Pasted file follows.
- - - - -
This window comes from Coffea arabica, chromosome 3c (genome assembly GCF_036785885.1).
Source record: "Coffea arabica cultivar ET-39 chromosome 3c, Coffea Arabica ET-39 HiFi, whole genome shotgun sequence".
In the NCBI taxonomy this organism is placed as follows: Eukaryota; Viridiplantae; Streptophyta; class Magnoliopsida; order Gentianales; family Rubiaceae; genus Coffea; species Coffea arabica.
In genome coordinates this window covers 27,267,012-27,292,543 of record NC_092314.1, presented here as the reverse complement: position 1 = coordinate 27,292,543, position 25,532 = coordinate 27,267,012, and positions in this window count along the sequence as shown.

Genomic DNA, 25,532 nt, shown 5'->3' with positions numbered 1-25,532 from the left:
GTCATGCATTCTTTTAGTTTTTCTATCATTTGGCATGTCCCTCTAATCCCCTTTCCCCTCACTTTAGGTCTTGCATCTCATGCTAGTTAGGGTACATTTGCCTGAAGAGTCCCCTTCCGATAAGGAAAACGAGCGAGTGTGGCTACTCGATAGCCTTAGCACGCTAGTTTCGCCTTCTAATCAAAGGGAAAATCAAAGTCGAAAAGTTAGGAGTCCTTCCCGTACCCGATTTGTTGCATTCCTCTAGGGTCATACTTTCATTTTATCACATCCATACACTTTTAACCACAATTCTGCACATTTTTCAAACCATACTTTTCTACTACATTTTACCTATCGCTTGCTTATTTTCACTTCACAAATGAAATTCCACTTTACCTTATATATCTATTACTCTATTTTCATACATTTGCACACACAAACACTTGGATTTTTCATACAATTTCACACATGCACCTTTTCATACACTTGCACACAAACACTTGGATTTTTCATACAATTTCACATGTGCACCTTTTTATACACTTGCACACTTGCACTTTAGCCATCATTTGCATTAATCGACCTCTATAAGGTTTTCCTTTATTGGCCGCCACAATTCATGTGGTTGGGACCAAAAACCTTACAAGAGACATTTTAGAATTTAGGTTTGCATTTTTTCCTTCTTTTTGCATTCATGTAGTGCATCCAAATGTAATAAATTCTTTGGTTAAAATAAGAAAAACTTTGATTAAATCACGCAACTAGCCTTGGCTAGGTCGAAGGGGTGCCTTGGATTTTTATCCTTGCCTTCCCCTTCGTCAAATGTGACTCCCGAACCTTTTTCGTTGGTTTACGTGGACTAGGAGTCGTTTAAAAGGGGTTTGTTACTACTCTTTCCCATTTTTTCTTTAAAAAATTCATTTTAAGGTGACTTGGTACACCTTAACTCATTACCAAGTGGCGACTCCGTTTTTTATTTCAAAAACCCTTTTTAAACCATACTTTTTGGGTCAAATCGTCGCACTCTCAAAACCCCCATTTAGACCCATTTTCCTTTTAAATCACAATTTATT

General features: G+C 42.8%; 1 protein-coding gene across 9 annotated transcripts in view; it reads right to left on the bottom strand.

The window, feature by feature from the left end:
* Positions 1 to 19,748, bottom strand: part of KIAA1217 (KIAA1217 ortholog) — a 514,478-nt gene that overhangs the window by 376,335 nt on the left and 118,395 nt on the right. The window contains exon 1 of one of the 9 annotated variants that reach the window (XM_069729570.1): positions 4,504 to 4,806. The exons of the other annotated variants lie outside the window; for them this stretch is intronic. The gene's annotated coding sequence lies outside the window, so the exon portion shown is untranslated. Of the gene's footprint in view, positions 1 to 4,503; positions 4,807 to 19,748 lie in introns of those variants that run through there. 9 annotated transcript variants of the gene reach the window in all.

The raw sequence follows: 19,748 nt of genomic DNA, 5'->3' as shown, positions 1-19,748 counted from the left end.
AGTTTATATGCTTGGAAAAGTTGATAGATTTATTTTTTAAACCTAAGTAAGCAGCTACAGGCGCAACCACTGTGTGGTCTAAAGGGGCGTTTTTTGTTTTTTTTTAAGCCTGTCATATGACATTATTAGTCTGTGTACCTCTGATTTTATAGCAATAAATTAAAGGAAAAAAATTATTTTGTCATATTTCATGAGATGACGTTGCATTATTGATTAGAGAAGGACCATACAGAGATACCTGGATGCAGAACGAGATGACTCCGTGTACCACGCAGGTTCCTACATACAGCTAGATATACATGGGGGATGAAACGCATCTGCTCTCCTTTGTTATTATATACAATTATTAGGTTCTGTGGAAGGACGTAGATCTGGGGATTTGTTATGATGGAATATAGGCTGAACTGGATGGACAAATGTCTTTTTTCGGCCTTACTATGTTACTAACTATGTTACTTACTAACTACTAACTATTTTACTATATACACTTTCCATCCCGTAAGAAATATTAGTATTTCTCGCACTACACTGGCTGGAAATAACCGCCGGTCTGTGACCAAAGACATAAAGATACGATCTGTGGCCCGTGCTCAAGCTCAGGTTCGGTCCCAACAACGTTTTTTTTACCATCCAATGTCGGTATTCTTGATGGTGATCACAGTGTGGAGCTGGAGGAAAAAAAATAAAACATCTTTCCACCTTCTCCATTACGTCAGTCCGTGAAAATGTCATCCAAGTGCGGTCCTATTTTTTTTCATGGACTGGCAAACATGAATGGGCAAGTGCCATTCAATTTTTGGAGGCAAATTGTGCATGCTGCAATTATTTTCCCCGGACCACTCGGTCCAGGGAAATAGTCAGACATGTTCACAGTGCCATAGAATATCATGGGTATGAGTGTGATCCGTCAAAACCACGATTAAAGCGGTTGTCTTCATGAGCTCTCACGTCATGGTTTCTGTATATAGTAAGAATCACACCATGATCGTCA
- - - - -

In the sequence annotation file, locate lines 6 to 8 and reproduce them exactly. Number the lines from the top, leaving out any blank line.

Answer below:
GTCATGCATTCTTTTAGTTTTTCTATCATTTGGCATGTCCCTCTAATCCCCTTTCCCCTCACTTTAGGTCTTGCATCTCATGCTAGTTAGGGTACATTTGCCTGAAGAGTCCCCTTCCGATAAGGAAAACGAGCGAGTGTGGCTACTCGATAGCCTTAGCACGCTAGTTTCGCCTTCTAATCAAAGGGAAAATCAAAGTCGAAAAGTTAGGAGTCCTTCCCGTACCCGATTTGTTGCATTCCTCTAGGGTCATACTTTCATTTTATCACATCCATACACTTTTAACCACAATTCTGCACATTTTTCAAACCATACTTTTCTACTACATTTTACCTATCGCTTGCTTATTTTCACTTCACAAATGAAATTCCACTTTACCTTATATATCTATTACTCTATTTTCATACATTTGCACACACAAACACTTGGATTTTTCATACAATTTCACACATGCACCTTTTCATACACTTGCACACAAACACTTGGATTTTTCATACAATTTCACATGTGCACCTTTTTATACACTTGCACACTTGCACTTTAGCCATCATTTGCATTAATCGACCTCTATAAGGTTTTCCTTTATTGGCCGCCACAATTCATGTGGTTGGGACCAAAAACCTTACAAGAGACATTTTAGAATTTAGGTTTGCATTTTTTCCTTCTTTTTGCATTCATGTAGTGCATCCAAATGTAATAAATTCTTTGGTTAAAATAAGAAAAACTTTGATTAAATCACGCAACTAGCCTTGGCTAGGTCGAAGGGGTGCCTTGGATTTTTATCCTTGCCTTCCCCTTCGTCAAATGTGACTCCCGAACCTTTTTCGTTGGTTTACGTGGACTAGGAGTCGTTTAAAAGGGGTTTGTTACTACTCTTTCCCATTTTTTCTTTAAAAAATTCATTTTAAGGTGACTTGGTACACCTTAACTCATTACCAAGTGGCGACTCCGTTTTTTATTTCAAAAACCCTTTTTAAACCATACTTTTTGGGTCAAATCGTCGCACTCTCAAAACCCCCATTTAGACCCATTTTCCTTTTAAATCACAATTTATT

General features: G+C 42.8%; 1 protein-coding gene across 9 annotated transcripts in view; it reads right to left on the bottom strand.

The window, feature by feature from the left end: